One of the biggest challenges any creative person faces is distraction. Okay, you got me: it’s one of my biggest challenges, so I’m extrapolating outward from my own experience. I generally don’t recommend this practice, but it’s probably a safe bet in this case.
Our work-in-progress starts out as the most fascinating thing in our lives. We love to spend time with it, mulling it over and coming up with a plan for whatever it is we are doing. We catch ourselves thinking about it in the shower, in the car, and daydreaming about it at work. It’s way more fun that whatever it is we’re doing at any given moment, so we can’t wait to start working on it!
We say, “Hey, I can work on that tonight after work! Oh, wait, I promised The Husband that we’d go out to dinner tonight. After dinner then. Yes, but I wanted to run by Barnes and Noble to pick up that novel that was just released. Okay, so after dinner and the BN run.”
In the BN, The Husband decides he wants a cherry cola. You sit with him while he drinks it, thinking “This is great! I can work on my project now! Let me just check Facebook. Oh crap, the HVAC at work is broken again! Better ping all the people I work with to make sure they know to dress comfortably tomorrow. Then I’ll get right on my project!”
Once you get home, you finally have a few minutes to work, so you get out the computer, knitting needles, pencils–whatever it is you create with.
And you stare at your tools. The work isn’t gelling right away, so you stare some more.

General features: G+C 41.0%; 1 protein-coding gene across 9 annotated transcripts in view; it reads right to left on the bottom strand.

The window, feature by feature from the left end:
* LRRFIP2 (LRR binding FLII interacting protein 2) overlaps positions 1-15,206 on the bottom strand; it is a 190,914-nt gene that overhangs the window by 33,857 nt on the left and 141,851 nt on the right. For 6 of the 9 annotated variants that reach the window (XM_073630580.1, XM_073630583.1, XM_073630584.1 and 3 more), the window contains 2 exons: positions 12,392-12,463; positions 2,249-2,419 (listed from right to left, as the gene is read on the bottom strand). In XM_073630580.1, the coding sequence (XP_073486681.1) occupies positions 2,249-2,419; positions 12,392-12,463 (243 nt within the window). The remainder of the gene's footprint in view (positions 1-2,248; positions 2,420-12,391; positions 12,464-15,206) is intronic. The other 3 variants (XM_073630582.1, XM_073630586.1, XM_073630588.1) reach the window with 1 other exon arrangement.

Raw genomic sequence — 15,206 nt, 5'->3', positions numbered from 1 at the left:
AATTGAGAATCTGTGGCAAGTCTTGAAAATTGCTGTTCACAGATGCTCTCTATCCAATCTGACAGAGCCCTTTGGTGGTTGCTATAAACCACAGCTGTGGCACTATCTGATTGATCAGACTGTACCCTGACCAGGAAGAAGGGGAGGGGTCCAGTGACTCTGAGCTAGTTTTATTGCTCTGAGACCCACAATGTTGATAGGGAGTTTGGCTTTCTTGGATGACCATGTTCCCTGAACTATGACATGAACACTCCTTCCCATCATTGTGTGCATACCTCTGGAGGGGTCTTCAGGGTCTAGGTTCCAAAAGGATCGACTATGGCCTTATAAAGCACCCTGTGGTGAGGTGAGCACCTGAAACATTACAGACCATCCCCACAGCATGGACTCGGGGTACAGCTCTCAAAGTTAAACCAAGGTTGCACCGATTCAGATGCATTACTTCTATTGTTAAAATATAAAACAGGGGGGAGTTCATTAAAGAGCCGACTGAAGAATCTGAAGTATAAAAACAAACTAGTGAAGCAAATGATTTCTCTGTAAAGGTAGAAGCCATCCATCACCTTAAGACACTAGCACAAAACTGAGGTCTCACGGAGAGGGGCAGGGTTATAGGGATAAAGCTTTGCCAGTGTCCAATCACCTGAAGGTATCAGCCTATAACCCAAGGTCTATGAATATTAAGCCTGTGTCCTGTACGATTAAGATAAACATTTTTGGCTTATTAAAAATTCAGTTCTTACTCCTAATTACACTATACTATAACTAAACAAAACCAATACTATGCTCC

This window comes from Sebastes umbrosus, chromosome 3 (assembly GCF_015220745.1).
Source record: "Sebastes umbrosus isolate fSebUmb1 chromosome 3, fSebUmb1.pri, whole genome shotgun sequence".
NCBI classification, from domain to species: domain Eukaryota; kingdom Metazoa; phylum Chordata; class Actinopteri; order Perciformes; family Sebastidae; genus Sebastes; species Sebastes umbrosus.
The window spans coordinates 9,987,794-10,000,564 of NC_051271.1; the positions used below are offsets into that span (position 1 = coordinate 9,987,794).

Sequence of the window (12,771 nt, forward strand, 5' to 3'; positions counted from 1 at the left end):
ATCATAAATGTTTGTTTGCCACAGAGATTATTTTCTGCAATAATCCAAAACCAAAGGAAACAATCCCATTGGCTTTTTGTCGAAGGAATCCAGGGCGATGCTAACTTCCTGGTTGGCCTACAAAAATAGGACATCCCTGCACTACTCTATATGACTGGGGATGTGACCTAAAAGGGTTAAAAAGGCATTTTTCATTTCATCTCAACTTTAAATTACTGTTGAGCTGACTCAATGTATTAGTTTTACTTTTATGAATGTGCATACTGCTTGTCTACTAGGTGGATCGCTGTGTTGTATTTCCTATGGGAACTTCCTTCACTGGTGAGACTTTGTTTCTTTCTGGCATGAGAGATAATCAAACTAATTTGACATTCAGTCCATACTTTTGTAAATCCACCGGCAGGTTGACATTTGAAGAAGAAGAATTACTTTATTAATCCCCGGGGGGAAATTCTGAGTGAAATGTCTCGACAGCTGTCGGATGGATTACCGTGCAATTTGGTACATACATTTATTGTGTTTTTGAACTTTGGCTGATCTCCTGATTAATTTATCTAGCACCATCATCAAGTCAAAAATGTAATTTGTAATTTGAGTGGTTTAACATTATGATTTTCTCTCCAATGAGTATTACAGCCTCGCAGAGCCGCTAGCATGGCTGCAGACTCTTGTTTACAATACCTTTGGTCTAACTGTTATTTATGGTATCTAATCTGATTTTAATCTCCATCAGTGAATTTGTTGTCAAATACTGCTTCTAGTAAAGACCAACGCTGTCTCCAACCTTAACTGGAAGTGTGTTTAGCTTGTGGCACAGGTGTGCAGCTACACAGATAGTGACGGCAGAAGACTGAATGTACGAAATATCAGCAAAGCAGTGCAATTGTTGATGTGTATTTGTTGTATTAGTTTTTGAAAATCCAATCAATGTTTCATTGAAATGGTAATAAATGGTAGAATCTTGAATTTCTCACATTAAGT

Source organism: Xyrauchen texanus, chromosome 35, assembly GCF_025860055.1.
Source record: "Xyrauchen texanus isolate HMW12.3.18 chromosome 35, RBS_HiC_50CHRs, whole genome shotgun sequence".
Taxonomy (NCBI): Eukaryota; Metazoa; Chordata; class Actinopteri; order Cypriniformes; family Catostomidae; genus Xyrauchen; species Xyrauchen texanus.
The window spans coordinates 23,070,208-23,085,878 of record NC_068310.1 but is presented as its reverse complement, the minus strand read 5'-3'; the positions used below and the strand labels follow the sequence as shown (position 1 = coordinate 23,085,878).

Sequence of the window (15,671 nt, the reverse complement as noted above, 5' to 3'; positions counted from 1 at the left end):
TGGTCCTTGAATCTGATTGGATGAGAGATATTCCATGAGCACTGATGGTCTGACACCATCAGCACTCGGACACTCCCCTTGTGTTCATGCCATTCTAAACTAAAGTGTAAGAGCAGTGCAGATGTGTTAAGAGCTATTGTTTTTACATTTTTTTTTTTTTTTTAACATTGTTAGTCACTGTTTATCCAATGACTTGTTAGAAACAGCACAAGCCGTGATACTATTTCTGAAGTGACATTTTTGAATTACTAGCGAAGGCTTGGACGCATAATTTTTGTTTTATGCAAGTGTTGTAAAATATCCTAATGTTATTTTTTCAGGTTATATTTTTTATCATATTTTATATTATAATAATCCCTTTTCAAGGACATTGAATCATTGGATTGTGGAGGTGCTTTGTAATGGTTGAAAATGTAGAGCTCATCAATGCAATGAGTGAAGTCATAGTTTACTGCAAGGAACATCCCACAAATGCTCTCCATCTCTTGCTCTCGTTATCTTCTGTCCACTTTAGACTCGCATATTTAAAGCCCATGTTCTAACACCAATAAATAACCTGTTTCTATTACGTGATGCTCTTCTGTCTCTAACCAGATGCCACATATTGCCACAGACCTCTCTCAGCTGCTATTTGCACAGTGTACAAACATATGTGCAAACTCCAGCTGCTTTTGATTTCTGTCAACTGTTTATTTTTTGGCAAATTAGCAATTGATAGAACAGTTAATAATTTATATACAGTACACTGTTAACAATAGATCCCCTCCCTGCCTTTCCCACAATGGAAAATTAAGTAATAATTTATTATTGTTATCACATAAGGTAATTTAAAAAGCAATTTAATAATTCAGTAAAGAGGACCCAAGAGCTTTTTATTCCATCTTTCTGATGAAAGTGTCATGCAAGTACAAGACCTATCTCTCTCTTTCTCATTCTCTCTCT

Then you think “Hum. Let me see how the HVAC thing is going at work. It’ll just take a second–look at that cute cat photo! Oh! And look at the cool thing Peter Capaldi said about Doctor Who!” An hour later, your work is undone. Now you are tired and just want to vegetate on the sofa watching reruns of Drag Race.
Distraction happened, ya’ll.
Distraction is the death of so many creative works that it’s like the last person standing at the end of a zombie flick. There she is, holding the crowbar covered with the lifeblood of all of your good ideas as the credits roll up the screen. The only difference is that these credits list the half-written blog posts, abandoned knitting projects, and incomplete sketches that she clobbered to death before they had a chance to leave the nest and fly free as finished work.
So here’s me, pointing out Distraction and saying No More. When I sit down to create, I will turn off the notifications. I will cut a deal with family for at least a small block of uninterrupted time. I will focus on the work and not let the latest shiny idea or funny cat picture derail me from the work until my scheduled creative time is finished for the day.
What distracts you when you’re creating? How do you settle down and focus on your work? Share your tips in the comments!